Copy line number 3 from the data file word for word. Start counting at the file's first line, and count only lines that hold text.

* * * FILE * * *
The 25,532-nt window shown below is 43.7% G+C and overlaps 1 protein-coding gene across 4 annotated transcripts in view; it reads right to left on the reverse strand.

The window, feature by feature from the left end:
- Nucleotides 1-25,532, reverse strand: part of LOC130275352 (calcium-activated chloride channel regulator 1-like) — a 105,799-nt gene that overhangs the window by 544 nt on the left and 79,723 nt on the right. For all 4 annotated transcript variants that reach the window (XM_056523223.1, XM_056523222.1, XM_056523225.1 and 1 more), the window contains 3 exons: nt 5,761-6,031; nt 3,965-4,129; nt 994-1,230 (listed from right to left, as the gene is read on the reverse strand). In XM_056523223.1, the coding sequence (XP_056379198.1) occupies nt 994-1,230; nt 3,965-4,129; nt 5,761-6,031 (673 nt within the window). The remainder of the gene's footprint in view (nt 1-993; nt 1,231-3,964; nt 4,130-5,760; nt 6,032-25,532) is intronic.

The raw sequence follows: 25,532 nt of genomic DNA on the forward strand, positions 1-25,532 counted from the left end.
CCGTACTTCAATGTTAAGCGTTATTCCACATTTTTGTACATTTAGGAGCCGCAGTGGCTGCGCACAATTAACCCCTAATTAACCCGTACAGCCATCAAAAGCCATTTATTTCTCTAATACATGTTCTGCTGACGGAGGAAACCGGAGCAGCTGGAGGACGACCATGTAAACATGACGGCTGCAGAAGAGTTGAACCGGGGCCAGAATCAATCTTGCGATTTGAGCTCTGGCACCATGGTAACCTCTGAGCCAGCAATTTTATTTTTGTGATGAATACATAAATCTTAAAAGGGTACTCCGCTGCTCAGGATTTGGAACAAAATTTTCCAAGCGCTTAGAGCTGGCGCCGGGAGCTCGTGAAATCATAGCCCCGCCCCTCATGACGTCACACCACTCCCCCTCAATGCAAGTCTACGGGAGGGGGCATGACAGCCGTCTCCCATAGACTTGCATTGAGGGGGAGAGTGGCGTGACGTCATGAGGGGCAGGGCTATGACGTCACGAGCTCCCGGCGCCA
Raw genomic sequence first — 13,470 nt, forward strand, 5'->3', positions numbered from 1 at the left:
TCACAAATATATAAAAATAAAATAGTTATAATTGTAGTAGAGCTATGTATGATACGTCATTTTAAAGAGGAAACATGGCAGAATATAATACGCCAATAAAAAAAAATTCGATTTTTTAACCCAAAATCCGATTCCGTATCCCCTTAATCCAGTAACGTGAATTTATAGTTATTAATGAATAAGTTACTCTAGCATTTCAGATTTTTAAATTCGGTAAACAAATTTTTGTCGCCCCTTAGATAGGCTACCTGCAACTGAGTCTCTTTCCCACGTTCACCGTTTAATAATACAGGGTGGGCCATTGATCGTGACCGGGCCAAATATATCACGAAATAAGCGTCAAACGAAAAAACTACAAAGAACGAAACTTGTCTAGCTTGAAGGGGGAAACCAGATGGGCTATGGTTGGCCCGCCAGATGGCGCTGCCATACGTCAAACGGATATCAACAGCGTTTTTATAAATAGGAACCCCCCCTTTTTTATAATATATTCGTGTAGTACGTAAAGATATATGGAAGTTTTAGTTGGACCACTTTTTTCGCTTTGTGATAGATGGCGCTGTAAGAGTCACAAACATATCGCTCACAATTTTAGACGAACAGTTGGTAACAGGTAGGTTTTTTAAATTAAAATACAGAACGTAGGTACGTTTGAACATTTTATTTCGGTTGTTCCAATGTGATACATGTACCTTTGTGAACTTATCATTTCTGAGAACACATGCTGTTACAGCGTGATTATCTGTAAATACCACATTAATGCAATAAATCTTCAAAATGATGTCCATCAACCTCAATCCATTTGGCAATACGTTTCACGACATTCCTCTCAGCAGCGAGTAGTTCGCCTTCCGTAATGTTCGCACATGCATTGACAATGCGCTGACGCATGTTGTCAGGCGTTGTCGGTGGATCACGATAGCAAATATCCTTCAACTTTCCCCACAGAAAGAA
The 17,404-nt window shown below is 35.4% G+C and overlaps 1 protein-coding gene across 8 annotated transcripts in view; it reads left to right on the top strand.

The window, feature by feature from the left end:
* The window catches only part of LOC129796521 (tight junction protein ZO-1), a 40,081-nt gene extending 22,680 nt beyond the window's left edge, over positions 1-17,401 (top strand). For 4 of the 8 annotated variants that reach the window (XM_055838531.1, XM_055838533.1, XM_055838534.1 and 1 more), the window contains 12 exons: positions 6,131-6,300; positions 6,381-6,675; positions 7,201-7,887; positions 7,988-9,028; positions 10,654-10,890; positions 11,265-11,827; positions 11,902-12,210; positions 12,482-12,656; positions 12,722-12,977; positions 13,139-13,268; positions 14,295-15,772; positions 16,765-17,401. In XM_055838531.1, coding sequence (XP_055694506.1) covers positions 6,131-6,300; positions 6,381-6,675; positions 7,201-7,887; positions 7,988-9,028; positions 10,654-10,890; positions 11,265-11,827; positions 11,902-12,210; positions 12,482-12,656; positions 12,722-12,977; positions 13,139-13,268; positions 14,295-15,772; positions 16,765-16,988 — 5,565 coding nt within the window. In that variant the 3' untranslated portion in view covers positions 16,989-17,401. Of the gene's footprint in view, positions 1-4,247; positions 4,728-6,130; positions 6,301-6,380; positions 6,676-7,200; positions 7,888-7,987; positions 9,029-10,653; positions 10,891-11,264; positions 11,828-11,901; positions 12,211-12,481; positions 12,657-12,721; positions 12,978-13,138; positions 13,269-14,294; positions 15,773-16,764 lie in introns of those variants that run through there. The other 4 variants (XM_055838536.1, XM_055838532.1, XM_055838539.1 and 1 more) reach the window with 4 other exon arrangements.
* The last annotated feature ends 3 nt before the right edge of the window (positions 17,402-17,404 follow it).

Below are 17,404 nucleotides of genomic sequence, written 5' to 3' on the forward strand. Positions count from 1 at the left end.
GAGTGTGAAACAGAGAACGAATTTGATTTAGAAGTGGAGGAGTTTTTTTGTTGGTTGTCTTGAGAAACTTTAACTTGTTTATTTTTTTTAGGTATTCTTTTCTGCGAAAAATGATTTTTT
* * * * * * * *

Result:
- Nucleotides 1-25,532, reverse strand: part of LOC130275352 (calcium-activated chloride channel regulator 1-like) — a 105,799-nt gene that overhangs the window by 544 nt on the left and 79,723 nt on the right. For all 4 annotated transcript variants that reach the window (XM_056523223.1, XM_056523222.1, XM_056523225.1 and 1 more), the window contains 3 exons: nt 5,761-6,031; nt 3,965-4,129; nt 994-1,230 (listed from right to left, as the gene is read on the reverse strand). In XM_056523223.1, the coding sequence (XP_056379198.1) occupies nt 994-1,230; nt 3,965-4,129; nt 5,761-6,031 (673 nt within the window). The remainder of the gene's footprint in view (nt 1-993; nt 1,231-3,964; nt 4,130-5,760; nt 6,032-25,532) is intronic.